Enhanced job performance: a new role for military compensation
Frampton, James Scott.
Henderson, David R.
Mehay, Stephen M.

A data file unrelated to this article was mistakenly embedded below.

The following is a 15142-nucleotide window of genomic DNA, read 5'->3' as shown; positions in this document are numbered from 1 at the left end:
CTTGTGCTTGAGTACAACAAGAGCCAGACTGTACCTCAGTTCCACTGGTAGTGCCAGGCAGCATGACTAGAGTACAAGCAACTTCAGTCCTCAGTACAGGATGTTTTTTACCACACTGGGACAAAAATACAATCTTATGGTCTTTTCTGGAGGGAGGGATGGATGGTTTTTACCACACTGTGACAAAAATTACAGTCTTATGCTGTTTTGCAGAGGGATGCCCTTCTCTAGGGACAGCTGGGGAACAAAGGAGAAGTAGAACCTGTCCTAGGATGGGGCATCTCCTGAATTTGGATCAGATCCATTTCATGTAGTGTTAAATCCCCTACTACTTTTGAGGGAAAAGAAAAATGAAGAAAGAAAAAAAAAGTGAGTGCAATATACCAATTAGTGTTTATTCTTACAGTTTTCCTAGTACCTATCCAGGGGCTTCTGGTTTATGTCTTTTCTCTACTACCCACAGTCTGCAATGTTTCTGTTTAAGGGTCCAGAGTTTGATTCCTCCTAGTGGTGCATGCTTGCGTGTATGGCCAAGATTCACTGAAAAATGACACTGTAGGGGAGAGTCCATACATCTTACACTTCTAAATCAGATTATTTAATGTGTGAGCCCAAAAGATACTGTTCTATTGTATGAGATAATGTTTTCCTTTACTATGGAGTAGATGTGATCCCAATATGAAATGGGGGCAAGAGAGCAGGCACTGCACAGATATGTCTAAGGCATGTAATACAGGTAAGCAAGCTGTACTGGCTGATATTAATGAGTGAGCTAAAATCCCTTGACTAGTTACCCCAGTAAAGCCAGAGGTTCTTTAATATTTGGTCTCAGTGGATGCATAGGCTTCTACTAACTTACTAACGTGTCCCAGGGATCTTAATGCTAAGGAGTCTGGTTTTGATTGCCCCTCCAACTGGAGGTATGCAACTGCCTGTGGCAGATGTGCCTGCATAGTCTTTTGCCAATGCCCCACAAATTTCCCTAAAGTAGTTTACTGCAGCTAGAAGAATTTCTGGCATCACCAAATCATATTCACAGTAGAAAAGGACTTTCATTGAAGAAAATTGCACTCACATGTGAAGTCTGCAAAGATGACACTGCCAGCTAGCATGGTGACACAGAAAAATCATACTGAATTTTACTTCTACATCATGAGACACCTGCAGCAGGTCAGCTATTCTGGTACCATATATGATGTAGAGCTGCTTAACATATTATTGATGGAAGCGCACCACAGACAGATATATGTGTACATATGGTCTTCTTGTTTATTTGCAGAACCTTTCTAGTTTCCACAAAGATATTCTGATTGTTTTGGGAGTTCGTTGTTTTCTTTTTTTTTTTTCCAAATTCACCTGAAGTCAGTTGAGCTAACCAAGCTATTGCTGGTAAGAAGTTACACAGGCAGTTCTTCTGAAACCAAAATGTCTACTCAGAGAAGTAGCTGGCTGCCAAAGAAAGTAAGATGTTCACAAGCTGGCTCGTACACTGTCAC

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This study concentrates on aspects of military and civilian compensation that motivate employees and provide incentives upon which job performance and productivity may depend. The study achieves its end by applying successful attributes of civilian compensation to military remuneration systems. Its main purpose is to judge whether military pay is structured toward a modern view of performance-based compensation and whether it is comparable to civilian pay. At issue is a military pay system that is anchored to principles of institutionalism and paternalism. Instead of paying workers according to their respective contribution, the military continues to use a compensation system as old as the military itself. That is, it tailors compensation to a force of unskilled personnel serving as seaman and foot soldiers. In the twentieth century, as technological developments demand a skilled military force that calls for a greater percent of highly trained technicians, specialists, and craftsmen, focus upon compensation structures may prove critical. Hence, the need to assess military pay systems, which is the primary determinant of the price of military manpower, is all the more pressing.
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